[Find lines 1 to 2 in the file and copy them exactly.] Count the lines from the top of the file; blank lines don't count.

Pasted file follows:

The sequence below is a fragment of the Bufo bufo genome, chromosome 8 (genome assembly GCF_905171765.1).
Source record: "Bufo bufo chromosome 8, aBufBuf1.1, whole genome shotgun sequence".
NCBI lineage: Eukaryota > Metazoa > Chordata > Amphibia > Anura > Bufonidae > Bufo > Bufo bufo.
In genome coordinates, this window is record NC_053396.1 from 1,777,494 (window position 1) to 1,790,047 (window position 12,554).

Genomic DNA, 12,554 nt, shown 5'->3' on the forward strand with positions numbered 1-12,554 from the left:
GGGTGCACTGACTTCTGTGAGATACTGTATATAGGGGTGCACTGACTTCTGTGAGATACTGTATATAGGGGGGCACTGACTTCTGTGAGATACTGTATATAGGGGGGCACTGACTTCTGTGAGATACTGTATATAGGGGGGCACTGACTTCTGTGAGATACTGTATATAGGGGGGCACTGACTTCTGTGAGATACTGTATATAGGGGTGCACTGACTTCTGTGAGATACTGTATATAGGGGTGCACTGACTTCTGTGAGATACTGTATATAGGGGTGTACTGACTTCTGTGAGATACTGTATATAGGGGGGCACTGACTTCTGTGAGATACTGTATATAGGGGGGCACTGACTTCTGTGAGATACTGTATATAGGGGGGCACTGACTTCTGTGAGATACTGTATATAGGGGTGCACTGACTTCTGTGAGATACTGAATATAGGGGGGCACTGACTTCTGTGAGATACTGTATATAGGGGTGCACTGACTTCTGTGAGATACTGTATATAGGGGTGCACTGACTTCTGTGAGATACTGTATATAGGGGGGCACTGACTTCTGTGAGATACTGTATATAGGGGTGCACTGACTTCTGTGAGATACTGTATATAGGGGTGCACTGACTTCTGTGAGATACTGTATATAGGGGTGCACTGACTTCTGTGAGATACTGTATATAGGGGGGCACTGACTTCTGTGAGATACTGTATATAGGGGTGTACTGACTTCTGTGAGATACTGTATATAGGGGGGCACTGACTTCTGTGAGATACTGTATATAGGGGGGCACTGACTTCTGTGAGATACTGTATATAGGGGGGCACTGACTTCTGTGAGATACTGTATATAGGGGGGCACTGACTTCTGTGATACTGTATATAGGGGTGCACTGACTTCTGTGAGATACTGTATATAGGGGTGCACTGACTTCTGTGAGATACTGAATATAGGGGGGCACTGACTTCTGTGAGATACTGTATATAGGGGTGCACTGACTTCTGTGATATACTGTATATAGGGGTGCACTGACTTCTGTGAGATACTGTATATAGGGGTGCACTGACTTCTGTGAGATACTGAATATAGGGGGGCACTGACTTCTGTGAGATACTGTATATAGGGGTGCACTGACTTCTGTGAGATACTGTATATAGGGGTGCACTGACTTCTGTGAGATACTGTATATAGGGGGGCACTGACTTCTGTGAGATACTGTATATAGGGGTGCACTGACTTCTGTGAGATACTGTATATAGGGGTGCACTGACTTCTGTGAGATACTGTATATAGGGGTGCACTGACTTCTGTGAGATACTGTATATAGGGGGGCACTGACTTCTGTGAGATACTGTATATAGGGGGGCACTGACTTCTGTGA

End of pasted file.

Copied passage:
The sequence below is a fragment of the Bufo bufo genome, chromosome 8 (genome assembly GCF_905171765.1).
Source record: "Bufo bufo chromosome 8, aBufBuf1.1, whole genome shotgun sequence".